New Clause 11 — Guidance on offences that involve hatred on grounds of sexual orientation

Part of Pension Credit and Personal Expense Allowance (Duty of Consultation and Review) – in the House of Commons at 4:41 pm on 24th March 2009.

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Photo of David Howarth David Howarth Shadow Secretary of State for Justice 4:41 pm, 24th March 2009

We now come to a short debate about the aspects of the Bill involving homophobic hatred. The offence of using threatening words or behaviour with intent to stir up hatred on grounds of sexual orientation was created by the Criminal Justice and Immigration Act 2008. Anyone who knows anything about the lives of gay people in this country knows why the provision was necessary and important.

Homophobic bullying and intimidation are distressingly common occurrences. Recent research shows that one in eight lesbian or gay people have experienced hate crime in the past three years. The problem is not only distressingly common but can have lasting deleterious effects on the lives and well-being of the victims. I hope that no one in this debate will question the need for the provision; if they do, I hope that they will be honest enough to say so openly.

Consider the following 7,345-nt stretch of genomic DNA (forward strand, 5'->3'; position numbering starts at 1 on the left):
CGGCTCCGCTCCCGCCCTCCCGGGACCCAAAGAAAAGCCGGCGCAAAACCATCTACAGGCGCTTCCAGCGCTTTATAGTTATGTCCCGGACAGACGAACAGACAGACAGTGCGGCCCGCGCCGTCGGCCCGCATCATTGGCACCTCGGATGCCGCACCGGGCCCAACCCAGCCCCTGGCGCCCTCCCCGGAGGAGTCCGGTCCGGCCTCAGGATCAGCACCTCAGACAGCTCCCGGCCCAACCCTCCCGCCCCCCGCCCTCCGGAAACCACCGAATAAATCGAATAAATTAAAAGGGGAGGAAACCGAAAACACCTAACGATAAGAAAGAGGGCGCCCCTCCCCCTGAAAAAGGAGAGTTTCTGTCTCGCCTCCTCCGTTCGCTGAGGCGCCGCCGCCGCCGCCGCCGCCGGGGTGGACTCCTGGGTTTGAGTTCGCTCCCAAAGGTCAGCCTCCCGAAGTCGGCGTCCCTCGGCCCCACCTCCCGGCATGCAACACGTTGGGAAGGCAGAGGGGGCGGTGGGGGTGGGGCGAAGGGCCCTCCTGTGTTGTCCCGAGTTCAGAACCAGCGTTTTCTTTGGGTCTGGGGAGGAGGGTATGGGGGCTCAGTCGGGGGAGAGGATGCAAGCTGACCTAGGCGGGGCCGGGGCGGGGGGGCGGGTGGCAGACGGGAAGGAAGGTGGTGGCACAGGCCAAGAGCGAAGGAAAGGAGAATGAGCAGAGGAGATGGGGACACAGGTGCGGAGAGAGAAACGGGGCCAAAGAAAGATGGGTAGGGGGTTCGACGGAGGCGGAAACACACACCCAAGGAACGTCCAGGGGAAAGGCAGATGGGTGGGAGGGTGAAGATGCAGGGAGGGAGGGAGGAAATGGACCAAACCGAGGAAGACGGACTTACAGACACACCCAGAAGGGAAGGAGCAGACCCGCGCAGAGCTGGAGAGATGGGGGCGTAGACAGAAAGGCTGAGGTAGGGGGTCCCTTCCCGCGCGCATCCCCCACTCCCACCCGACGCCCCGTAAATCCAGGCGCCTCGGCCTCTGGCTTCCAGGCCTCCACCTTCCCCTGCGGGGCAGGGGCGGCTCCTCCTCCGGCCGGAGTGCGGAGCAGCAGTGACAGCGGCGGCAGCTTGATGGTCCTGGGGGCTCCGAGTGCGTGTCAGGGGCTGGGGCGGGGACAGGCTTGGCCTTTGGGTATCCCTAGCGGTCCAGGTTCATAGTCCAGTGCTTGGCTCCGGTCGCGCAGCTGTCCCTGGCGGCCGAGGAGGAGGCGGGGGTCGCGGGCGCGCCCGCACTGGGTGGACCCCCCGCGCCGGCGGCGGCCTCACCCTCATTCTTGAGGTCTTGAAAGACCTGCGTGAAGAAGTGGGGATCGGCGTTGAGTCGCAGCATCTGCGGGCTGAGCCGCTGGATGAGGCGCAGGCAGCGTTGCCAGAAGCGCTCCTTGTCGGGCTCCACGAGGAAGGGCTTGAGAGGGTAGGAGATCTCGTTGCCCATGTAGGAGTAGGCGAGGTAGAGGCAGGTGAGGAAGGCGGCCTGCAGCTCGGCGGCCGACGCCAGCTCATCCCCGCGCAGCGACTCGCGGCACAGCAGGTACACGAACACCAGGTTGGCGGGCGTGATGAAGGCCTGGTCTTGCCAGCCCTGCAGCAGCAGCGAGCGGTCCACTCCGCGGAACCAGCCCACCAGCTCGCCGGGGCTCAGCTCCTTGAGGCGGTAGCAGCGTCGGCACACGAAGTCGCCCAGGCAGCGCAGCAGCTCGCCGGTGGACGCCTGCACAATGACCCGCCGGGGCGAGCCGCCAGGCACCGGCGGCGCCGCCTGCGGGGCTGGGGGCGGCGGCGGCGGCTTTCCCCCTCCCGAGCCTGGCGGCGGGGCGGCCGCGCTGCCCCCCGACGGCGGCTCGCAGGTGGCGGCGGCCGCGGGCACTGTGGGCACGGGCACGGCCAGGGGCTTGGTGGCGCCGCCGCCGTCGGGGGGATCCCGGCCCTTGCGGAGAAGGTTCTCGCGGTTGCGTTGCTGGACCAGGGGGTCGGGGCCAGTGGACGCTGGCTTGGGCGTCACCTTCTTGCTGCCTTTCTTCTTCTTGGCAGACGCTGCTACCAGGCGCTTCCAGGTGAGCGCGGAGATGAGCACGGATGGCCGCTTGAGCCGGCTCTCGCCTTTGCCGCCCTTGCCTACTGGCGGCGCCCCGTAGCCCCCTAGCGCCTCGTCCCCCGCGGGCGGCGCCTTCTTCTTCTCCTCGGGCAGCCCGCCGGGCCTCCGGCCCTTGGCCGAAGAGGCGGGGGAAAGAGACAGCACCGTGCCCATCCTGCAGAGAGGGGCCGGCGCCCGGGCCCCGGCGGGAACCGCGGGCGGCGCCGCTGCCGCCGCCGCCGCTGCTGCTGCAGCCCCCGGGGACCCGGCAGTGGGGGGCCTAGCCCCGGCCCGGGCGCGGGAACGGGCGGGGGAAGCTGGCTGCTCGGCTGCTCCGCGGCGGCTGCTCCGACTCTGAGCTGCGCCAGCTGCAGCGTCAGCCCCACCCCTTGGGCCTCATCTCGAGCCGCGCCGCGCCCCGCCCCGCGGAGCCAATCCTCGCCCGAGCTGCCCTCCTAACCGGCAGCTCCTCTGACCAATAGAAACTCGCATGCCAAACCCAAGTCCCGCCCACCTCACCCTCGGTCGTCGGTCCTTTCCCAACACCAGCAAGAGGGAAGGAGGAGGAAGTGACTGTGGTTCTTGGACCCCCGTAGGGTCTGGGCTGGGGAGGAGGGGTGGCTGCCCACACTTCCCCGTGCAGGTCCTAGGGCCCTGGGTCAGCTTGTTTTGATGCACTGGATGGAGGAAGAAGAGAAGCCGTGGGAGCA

This debate focuses on a particular aspect of the 2008 Act. Some religious groups have said they are afraid that the new law will catch them because their religion strongly disapproves of homosexuality, and their representatives or preachers want to continue to say so publicly. It is important, however, to stress what the 2008 Act says and what the new crime is. The Act says:

"A person who uses threatening words or behaviour, or displays written material which is threatening, is guilty of an offence if he intends thereby to stir up hatred on the grounds of sexual orientation."

That means that the words have to be both threatening and intended to stir up hatred. It is not enough for the words to be insulting or offensive; they have to threaten. Nor is it enough that the words may have the effect of stirring up hatred; they have to be specifically intended to do so.

The crime is difficult to prove at the best of times. If a charge was brought against a saintly religious leader whose intention was to save souls, I cannot see how anyone might think that that offence had been committed.

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